These days, lots of websites offer public APIs so users can query the website in a variety of ways to receive well-structured data in return. Unfortunately, many websites do not offer these APIs or they don’t offer the exact information you need. When that happens, you can still scrape the data off the webpage by mastering a few VBA web scraping techniques.
Efficient web scraping truly requires a solid background in multiple VBA objects available for internet interaction, but in this tutorial we are going to focus on one object and one method of that object:
GetElementsByTagName. Other methods may make your project easier, but
GetElementsByTagName is practical enough that you can use it in almost any web scraping application.
Familiarizing yourself with how to use the VBA GetElementsByTagName method will help you with any web scraping method you need in the future.
- Setting up the Environment
- Setting up the Objects
- Getting to your Data
- Extracting info from the website
- Iterating through the HTML
- Quitting IE
- Full VBA Web Scraping Macro with GetElementsByTagName
- Closing thoughts
Setting up the Environment
Before you can start web scraping with VBA, you need to set up the correct libraries, or References as they’re called in VBA. You will need to enable the Microsoft HTML Object Library and the Microsoft Internet Controls references before following the steps in this tutorial. These libraries can be found via Tools > References in the VBA editor:
Setting up the Objects
We’ve mentioned in other tutorials that using Intellisense is extremely helpful for learning. Recall that you only get Intellisense when you use early binding, which means you explicitly declare variable types and then set them. This is in contrast to no declaration and using late binding. Since we are learning here, we’re going to stick with early binding for this web scraping tutorial.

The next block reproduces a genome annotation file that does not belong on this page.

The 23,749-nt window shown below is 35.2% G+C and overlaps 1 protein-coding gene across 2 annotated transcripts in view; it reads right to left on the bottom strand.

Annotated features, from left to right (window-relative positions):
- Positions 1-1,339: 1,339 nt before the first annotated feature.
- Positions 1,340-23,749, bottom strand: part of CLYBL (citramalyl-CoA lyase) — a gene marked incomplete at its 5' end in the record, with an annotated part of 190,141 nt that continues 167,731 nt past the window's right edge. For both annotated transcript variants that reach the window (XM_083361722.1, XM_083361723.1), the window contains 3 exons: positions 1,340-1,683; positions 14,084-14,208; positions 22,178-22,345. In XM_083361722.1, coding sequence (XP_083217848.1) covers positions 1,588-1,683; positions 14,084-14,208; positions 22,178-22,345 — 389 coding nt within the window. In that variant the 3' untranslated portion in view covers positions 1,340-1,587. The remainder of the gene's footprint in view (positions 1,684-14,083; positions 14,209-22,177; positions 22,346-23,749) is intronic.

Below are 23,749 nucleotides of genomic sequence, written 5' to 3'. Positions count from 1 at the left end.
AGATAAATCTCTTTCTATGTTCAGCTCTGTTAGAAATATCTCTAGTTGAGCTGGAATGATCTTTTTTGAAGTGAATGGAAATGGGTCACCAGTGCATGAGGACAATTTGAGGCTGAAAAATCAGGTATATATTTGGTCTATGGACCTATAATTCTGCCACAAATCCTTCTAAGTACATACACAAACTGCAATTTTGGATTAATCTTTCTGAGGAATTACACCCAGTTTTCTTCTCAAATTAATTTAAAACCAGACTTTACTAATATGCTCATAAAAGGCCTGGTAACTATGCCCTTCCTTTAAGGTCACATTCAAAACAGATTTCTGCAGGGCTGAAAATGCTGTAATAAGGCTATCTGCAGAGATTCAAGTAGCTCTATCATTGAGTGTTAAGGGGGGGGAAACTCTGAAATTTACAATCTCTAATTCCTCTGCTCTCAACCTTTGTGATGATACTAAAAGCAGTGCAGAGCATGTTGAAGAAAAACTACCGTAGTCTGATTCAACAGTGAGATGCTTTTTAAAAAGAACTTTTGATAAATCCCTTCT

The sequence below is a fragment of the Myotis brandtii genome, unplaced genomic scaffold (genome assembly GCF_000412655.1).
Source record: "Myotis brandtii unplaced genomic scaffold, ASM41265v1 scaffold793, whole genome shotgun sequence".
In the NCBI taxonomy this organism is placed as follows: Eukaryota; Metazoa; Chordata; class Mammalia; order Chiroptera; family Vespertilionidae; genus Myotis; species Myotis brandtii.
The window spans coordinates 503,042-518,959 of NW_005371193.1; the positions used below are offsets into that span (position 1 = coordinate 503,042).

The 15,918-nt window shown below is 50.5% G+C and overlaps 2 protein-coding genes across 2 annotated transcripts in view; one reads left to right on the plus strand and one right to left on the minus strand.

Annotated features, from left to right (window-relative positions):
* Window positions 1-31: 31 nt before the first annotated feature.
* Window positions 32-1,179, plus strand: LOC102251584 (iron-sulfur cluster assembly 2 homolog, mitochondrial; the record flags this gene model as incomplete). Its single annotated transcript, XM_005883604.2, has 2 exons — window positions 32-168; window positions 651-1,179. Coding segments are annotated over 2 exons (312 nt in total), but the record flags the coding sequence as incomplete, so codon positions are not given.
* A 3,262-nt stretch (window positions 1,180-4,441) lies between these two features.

Dim ie As InternetExplorer Dim webpage As HTMLDocument Set ie = New InternetExplorer
We’ll play around with the
ie.Visible = True. This is not required for scraping data from a website, but it might help you debug. I usually keep my windows visible until I know my code works, then I remove this line.
If you set your ie instance to visible, you will see a blank internet explorer window. Let’s remove the URL bar, just to show it’s manipulatable after we launch IE. Use
ie.AddressBar = False to remove the URL bar. You’ll end up with a white box for the IE window. Again, this isn’t necessary but I just want to show you what it looks like before we load a website.
Getting to your Data
Next, we need to use the
navigate() method of the
ie.navigate ("https://en.wikipedia.org/wiki/List_of_countries_and_dependencies_by_population") Do While ie.Busy = True Loop
There are many different versions of the Do-While loop to wait for a webpage to load. The point of it is to prevent VBA from trying to process the data before the website is fully loaded. Without this, or a similar line, you will get an error.
Like I said, there are a couple ways to force your code to loop until it’s done loading the website. This is definitely overkill but here’s the block of VBA code I usually use. Feel free to grab it for your own web scraping projects:
Do While ie.readyState = 4: DoEvents: Loop Do Until ie.readyState = 4: DoEvents: Loop While ie.Busy DoEvents Wend
Contrary to our own recommendations in our VBA DoEvents tutorial, you’ll notice I use a ridiculous amount of DoEvents calls in the short snippet above. To each his own!
Okay, at this point, we should have an IE window loaded with the Wikipedia page on country and dependency populations. Depending on how you set up your macro, it may or may not be visible.
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Tutorials like this can be complicated. That’s why we created our free VBA Developer Guide to supplement this tutorial. Grab it now and we’ll also send you a bunch of pre-built macros.
Finding what you need
The next part of our web scraping tutorial requires a little understanding of web programming and HTML. If your IE window is visible, you can left click on the table where the number 1 appears under the Rank column.
When you click Inpect Element, you’ll be greeted with the following explorer frame on the bottom of the IE window.
The highlighted line with the blue arrow is the first cell of the table under the header, and it is the “element” we inspected. The red arrow is the “parent” object, and its tag is tr, which is what we will look for in the next section.